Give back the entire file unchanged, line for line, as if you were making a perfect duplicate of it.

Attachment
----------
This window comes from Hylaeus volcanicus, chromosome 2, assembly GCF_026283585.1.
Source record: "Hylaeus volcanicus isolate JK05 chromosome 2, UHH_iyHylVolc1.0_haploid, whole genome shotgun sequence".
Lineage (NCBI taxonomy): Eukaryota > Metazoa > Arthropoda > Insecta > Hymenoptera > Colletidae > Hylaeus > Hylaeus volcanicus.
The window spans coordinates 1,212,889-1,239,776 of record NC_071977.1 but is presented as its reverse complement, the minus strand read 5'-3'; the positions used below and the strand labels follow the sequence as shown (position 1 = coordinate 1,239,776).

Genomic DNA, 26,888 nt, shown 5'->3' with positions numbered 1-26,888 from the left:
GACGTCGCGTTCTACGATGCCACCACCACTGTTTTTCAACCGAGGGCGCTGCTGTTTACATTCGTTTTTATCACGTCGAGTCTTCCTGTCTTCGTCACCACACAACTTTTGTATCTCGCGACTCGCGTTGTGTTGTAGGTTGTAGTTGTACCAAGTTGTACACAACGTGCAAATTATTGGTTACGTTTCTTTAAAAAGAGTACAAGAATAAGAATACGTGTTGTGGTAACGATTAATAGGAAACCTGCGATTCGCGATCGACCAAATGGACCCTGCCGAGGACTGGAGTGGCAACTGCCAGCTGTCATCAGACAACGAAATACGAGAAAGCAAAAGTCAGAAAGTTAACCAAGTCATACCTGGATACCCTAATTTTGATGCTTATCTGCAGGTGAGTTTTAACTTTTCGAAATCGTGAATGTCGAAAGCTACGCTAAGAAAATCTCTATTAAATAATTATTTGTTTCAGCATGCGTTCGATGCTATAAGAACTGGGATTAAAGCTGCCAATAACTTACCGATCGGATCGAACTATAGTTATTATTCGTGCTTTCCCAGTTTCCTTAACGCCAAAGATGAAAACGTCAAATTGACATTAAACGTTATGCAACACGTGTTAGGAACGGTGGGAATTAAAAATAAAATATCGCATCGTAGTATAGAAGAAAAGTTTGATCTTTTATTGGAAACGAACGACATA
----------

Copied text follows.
This window comes from Hylaeus volcanicus, chromosome 2, assembly GCF_026283585.1.
Source record: "Hylaeus volcanicus isolate JK05 chromosome 2, UHH_iyHylVolc1.0_haploid, whole genome shotgun sequence".
Lineage (NCBI taxonomy): Eukaryota > Metazoa > Arthropoda > Insecta > Hymenoptera > Colletidae > Hylaeus > Hylaeus volcanicus.
The window spans coordinates 1,212,889-1,239,776 of record NC_071977.1 but is presented as its reverse complement, the minus strand read 5'-3'; the positions used below and the strand labels follow the sequence as shown (position 1 = coordinate 1,239,776).

Genomic DNA, 26,888 nt, shown 5'->3' with positions numbered 1-26,888 from the left:
GACGTCGCGTTCTACGATGCCACCACCACTGTTTTTCAACCGAGGGCGCTGCTGTTTACATTCGTTTTTATCACGTCGAGTCTTCCTGTCTTCGTCACCACACAACTTTTGTATCTCGCGACTCGCGTTGTGTTGTAGGTTGTAGTTGTACCAAGTTGTACACAACGTGCAAATTATTGGTTACGTTTCTTTAAAAAGAGTACAAGAATAAGAATACGTGTTGTGGTAACGATTAATAGGAAACCTGCGATTCGCGATCGACCAAATGGACCCTGCCGAGGACTGGAGTGGCAACTGCCAGCTGTCATCAGACAACGAAATACGAGAAAGCAAAAGTCAGAAAGTTAACCAAGTCATACCTGGATACCCTAATTTTGATGCTTATCTGCAGGTGAGTTTTAACTTTTCGAAATCGTGAATGTCGAAAGCTACGCTAAGAAAATCTCTATTAAATAATTATTTGTTTCAGCATGCGTTCGATGCTATAAGAACTGGGATTAAAGCTGCCAATAACTTACCGATCGGATCGAACTATAGTTATTATTCGTGCTTTCCCAGTTTCCTTAACGCCAAAGATGAAAACGTCAAATTGACATTAAACGTTATGCAACACGTGTTAGGAACGGTGGGAATTAAAAATAAAATATCGCATCGTAGTATAGAAGAAAAGTTTGATCTTTTATTGGAAACGAACGACATA